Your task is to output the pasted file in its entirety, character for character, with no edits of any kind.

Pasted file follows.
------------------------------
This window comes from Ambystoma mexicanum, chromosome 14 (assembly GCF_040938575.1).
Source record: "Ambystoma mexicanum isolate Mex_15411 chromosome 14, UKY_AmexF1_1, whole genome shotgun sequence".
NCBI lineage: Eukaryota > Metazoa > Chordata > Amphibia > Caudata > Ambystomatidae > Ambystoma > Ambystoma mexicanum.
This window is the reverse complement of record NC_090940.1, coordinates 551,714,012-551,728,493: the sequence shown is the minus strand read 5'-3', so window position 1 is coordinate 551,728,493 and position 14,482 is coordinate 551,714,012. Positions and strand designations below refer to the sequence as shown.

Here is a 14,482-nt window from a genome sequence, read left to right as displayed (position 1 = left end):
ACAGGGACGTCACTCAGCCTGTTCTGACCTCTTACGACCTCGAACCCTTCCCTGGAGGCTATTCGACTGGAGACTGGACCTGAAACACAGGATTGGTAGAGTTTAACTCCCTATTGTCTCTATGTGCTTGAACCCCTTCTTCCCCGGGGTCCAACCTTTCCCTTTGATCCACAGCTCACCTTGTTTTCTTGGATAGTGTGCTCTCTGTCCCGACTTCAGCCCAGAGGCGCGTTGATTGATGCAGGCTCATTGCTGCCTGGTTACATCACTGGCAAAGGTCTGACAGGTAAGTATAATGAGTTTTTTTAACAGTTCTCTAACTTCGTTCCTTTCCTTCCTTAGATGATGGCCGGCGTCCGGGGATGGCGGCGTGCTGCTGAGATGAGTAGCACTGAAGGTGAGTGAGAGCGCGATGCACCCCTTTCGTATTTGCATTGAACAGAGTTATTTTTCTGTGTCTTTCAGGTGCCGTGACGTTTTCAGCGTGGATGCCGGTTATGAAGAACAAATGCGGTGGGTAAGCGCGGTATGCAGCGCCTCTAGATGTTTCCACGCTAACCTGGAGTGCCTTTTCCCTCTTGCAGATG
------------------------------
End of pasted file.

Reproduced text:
This window comes from Ambystoma mexicanum, chromosome 14 (assembly GCF_040938575.1).
Source record: "Ambystoma mexicanum isolate Mex_15411 chromosome 14, UKY_AmexF1_1, whole genome shotgun sequence".
NCBI lineage: Eukaryota > Metazoa > Chordata > Amphibia > Caudata > Ambystomatidae > Ambystoma > Ambystoma mexicanum.
This window is the reverse complement of record NC_090940.1, coordinates 551,714,012-551,728,493: the sequence shown is the minus strand read 5'-3', so window position 1 is coordinate 551,728,493 and position 14,482 is coordinate 551,714,012. Positions and strand designations below refer to the sequence as shown.

Here is a 14,482-nt window from a genome sequence, read left to right as displayed (position 1 = left end):
ACAGGGACGTCACTCAGCCTGTTCTGACCTCTTACGACCTCGAACCCTTCCCTGGAGGCTATTCGACTGGAGACTGGACCTGAAACACAGGATTGGTAGAGTTTAACTCCCTATTGTCTCTATGTGCTTGAACCCCTTCTTCCCCGGGGTCCAACCTTTCCCTTTGATCCACAGCTCACCTTGTTTTCTTGGATAGTGTGCTCTCTGTCCCGACTTCAGCCCAGAGGCGCGTTGATTGATGCAGGCTCATTGCTGCCTGGTTACATCACTGGCAAAGGTCTGACAGGTAAGTATAATGAGTTTTTTTAACAGTTCTCTAACTTCGTTCCTTTCCTTCCTTAGATGATGGCCGGCGTCCGGGGATGGCGGCGTGCTGCTGAGATGAGTAGCACTGAAGGTGAGTGAGAGCGCGATGCACCCCTTTCGTATTTGCATTGAACAGAGTTATTTTTCTGTGTCTTTCAGGTGCCGTGACGTTTTCAGCGTGGATGCCGGTTATGAAGAACAAATGCGGTGGGTAAGCGCGGTATGCAGCGCCTCTAGATGTTTCCACGCTAACCTGGAGTGCCTTTTCCCTCTTGCAGATG